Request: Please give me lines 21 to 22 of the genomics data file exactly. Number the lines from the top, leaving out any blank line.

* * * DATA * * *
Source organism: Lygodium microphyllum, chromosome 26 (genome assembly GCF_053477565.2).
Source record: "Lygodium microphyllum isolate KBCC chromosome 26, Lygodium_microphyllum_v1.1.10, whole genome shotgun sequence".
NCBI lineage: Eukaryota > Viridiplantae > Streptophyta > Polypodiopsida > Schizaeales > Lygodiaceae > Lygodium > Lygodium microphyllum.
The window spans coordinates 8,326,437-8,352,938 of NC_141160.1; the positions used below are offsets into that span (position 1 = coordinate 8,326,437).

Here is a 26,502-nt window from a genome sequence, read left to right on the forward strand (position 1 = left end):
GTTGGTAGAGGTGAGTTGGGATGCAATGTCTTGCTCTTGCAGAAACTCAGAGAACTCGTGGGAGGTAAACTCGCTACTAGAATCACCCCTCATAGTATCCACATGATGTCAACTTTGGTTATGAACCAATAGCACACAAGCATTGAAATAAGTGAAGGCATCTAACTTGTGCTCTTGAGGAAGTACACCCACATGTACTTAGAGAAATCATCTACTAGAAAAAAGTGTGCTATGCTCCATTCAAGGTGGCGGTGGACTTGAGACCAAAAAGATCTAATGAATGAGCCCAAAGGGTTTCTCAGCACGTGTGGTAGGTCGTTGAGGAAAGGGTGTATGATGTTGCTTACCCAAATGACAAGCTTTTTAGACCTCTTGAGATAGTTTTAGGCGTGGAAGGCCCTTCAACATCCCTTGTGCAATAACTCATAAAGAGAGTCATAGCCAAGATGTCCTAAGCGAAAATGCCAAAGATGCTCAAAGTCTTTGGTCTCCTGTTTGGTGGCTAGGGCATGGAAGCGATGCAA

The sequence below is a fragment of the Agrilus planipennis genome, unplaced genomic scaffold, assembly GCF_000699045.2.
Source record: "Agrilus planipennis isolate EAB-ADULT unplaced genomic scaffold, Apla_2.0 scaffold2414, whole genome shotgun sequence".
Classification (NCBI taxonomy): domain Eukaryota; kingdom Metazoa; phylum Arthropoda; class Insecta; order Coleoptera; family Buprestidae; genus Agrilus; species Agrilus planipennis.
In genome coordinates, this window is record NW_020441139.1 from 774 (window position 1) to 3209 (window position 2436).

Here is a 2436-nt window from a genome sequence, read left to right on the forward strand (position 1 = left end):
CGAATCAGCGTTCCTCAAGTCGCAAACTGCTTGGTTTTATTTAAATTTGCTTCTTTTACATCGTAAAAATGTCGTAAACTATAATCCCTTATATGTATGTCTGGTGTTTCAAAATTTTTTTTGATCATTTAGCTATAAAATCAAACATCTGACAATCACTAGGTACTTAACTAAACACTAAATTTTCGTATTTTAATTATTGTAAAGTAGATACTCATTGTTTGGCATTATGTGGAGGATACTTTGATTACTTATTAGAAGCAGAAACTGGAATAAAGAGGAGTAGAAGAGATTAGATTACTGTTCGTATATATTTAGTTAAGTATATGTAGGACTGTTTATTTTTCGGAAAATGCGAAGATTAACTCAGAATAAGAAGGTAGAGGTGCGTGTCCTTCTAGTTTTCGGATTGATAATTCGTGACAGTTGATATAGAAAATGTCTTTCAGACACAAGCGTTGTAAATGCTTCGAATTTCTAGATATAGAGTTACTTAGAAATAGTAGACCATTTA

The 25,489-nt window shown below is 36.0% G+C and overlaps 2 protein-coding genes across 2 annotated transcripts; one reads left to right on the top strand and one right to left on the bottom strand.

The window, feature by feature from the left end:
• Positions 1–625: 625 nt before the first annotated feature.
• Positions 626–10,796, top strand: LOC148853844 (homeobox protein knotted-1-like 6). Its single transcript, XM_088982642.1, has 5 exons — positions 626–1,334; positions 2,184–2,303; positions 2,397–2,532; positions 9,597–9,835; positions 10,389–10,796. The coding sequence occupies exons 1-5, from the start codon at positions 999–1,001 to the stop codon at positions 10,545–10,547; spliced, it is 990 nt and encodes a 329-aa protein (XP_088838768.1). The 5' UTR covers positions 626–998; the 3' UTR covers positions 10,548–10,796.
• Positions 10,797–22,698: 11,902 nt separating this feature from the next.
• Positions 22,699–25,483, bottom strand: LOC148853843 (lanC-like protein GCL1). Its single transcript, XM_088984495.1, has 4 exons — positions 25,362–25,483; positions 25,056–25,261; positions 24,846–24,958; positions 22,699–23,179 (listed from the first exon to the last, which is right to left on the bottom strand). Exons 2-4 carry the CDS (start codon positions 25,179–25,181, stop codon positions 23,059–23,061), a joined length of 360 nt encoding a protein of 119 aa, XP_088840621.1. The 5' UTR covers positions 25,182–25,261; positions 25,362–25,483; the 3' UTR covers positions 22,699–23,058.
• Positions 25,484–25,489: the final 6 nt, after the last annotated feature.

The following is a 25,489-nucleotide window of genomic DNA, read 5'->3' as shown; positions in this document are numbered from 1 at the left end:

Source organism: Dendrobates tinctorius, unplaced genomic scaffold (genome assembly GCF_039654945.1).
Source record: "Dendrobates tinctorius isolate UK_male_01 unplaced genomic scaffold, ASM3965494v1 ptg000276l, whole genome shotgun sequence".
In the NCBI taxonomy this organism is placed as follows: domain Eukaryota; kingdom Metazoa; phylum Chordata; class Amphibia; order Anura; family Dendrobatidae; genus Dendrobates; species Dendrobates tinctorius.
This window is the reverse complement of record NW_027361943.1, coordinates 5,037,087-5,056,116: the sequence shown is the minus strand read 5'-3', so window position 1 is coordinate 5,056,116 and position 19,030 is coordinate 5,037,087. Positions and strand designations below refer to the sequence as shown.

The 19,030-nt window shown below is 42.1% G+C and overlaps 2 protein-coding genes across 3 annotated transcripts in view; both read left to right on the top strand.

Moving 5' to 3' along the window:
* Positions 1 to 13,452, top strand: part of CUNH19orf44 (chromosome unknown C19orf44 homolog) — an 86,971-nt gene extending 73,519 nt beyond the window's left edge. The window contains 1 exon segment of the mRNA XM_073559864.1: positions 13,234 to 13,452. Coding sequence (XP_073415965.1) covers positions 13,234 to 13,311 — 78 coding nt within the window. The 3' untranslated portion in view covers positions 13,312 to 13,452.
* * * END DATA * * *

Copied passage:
Source organism: Dendrobates tinctorius, unplaced genomic scaffold (genome assembly GCF_039654945.1).
Source record: "Dendrobates tinctorius isolate UK_male_01 unplaced genomic scaffold, ASM3965494v1 ptg000276l, whole genome shotgun sequence".